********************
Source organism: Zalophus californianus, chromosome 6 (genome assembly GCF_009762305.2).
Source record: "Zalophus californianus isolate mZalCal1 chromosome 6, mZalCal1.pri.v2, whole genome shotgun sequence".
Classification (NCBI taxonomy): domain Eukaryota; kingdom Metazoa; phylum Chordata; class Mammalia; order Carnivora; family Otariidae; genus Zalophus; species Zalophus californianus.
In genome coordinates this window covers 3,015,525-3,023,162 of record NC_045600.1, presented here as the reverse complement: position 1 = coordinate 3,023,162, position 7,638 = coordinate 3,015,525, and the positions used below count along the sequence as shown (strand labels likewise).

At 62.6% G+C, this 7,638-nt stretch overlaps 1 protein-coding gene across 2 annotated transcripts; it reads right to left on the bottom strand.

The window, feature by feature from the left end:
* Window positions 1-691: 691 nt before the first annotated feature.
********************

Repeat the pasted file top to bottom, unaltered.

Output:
Source organism: Zalophus californianus, chromosome 6 (genome assembly GCF_009762305.2).
Source record: "Zalophus californianus isolate mZalCal1 chromosome 6, mZalCal1.pri.v2, whole genome shotgun sequence".
Classification (NCBI taxonomy): domain Eukaryota; kingdom Metazoa; phylum Chordata; class Mammalia; order Carnivora; family Otariidae; genus Zalophus; species Zalophus californianus.
In genome coordinates this window covers 3,015,525-3,023,162 of record NC_045600.1, presented here as the reverse complement: position 1 = coordinate 3,023,162, position 7,638 = coordinate 3,015,525, and the positions used below count along the sequence as shown (strand labels likewise).

At 62.6% G+C, this 7,638-nt stretch overlaps 1 protein-coding gene across 2 annotated transcripts; it reads right to left on the bottom strand.

The window, feature by feature from the left end:
* Window positions 1-691: 691 nt before the first annotated feature.